Maybe the reason the building of cruising boats is declining is the the current buyers have the internet and can research. And when they do all they hear is "buy some old 70/80s boat and make it new" on the internet. So builders don't build stuff not selling. Once the next decade of cruisers dies off and stop posting maybe it will change.
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Old 05-11-2018, 15:43   #189
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Re: Cruising Sailboats: a Dying Breed?

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Originally Posted by Tillsbury View Post
But the boat sizes that are shown in the boat shows and the magazines are huge. Back in the late 60s and the 70s the boat shows were full of plain 20-35 foot boats, that the average family could reasonably save up to buy (even in the dire economic situation in the UK in the 70s). The most advanced technology these had was usually a galley foot pump for fresh water.

In the late 80s and 90s when I got into boating, mid-30s was considered normal and anything over 40' was a "big boat". 50' was considered almost superyacht territory, even where the money was on the Hamble River. If you wanted to burn money you could buy a GPS unit.

Nowadays anything under 50' seems to be treated as a daysailer. Adverts and reviews in the yachting magazines are for 55-70' boats (or 50'+ catamarans), all way out of reach for most average people, at least new.

Naturally the boatbuilders are building what they know they can sell to make the most money, so they seem to be moving upmarket as fast as they can. Good on them, I suppose, but if you're looking for a large number of average families to get into sailing then I'm not sure who is targeting them. Not the boat shows, not the magazines, not the builders, it seems.
*** look at the European cars these days vs those of the 60ís (the US had to downsize from those ridiculous cars we had in the 60ís). Can you compare a VW Passat today to the Ford Cortina of the 60ís? actually not even to the Passat of the 70ís... the Mini, the Fiat 500... Our kitchens, bathrooms...
People want more comfort. And this is what determining what they consider to buy for sailing and cruising.

Sure Mike here describes a great life cruising experience on a 37í.... technically it is doable of course, (I guess Mike isnít navigating with a spring loaded alarm clock... )) but most people want more space, amenities, comfort, friends to join etc etc. (me included... ).
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Old 05-11-2018, 16:01   #190
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Re: Cruising Sailboats: a Dying Breed?

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...Sure Mike here describes a great life cruising experience on a 37í.... technically it is doable of course, (I guess Mike isnít navigating with a spring loaded alarm clock... )) but most people want more space, amenities, comfort, friends to join etc etc. (me included... ).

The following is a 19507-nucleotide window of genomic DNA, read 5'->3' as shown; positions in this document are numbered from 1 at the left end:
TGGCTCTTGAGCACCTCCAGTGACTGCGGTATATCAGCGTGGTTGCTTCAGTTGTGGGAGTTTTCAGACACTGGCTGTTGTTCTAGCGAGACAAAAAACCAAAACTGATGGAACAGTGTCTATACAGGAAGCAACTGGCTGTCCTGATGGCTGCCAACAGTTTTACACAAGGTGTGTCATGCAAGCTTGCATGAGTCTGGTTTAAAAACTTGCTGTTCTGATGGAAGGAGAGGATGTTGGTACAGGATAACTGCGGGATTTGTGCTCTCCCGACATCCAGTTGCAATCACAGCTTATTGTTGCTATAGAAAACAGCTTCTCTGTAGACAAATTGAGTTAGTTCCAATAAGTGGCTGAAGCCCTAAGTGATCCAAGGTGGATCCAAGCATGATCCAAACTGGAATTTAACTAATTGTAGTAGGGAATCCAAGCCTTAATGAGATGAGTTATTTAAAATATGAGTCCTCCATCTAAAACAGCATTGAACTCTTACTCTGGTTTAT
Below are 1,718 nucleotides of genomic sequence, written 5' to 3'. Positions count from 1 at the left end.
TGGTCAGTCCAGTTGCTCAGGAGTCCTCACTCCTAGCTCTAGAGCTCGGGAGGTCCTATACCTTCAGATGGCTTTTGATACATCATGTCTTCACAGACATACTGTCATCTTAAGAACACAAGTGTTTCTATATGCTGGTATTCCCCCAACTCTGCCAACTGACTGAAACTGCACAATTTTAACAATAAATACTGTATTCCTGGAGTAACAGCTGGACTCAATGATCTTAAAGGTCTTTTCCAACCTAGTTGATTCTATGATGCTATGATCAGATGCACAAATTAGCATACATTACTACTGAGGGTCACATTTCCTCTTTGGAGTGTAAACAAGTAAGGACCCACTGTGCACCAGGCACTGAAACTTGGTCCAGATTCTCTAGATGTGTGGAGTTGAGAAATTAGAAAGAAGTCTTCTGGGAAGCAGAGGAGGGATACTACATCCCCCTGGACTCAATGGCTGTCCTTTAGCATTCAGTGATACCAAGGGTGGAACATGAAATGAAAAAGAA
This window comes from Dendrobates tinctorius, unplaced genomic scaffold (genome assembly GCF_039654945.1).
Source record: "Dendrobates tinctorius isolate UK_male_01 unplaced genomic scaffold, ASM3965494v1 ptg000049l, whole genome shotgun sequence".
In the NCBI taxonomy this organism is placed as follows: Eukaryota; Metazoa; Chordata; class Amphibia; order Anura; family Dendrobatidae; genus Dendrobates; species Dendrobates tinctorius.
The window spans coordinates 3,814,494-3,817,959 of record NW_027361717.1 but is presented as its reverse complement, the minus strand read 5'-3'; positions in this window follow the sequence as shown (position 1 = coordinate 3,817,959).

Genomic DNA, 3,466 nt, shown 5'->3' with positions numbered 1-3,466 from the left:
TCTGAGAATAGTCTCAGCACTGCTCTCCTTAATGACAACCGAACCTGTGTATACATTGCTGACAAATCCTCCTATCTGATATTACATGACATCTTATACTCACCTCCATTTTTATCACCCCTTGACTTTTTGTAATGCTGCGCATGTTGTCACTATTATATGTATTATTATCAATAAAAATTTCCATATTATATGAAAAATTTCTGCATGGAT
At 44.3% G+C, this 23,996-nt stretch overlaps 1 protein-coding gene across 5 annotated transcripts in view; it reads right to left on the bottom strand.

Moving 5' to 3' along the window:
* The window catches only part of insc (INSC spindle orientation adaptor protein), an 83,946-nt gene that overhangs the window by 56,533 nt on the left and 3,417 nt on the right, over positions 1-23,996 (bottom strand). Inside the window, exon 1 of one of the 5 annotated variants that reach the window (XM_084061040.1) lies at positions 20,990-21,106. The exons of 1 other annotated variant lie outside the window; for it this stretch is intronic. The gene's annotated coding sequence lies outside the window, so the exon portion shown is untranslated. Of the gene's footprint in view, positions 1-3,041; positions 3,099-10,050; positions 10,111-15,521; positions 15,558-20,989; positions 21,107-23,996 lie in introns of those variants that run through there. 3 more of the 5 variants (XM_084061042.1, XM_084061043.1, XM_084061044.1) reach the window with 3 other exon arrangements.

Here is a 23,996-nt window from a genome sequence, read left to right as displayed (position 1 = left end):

Itís not just technically doable. It IS doable, and IS being done by huge numbers of people. The simple fact is, most people donít need nearly as much as they think they do. But theyíve been bamboozled by the glossy mags and the glitzy you tubers into thinking they gotta have tons of space, and all the amenities, of modern life.

For sure, some do need more luxuries than others, but not everyone. And I would bet most people would find they can do without most of these items if they just give it a try.

BTW, Iíd love to find a good quality spring-loaded clock

There was a thread here, perhaps six-eight months ago, which looked at average size of boats that left for RTW journeys from the west coast. It was compiled by that west coast cruising club (forget the name), and included data going back to the 1960s.

I and a few others crunched the data on LOA. What came out was rather surprising. The average LOA had not changed very much over the entire dataset: from the 1960 (and earlier) to 2016. The average stayed pretty much around 42í. The data was for for RTW cruisers (not racers) departing and returning to the west coast.

What this suggests to me is that, for long-term cruising, the average size may not be increasing. Itís clearly increasing in some areas, and for some markets. But maybe these arenít the long-term cruisers most of us are (or aspire to be).
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Old 05-11-2018, 16:08   #191
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Re: Cruising Sailboats: a Dying Breed?

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Itís not just technically doable. It IS doable, and IS being done by huge numbers of people. The simple fact is, most people donít need nearly as much as they think they do. But theyíve been bamboozled by the glossy mags and the glitzy you tubers into thinking they gotta have tons of space, and all the amenities, of modern life.

For sure, some do need more luxuries than others, but not everyone. And I would bet most people would find they can do without most of these items if they just give it a try.

BTW, Iíd love to find a good quality spring-loaded clock

There was a thread here, perhaps six-eight months ago, which looked at average size of boats that left for RTW journeys from the west coast. It was compiled by that west coast cruising club (forget the name), and included data going back to the 1960s.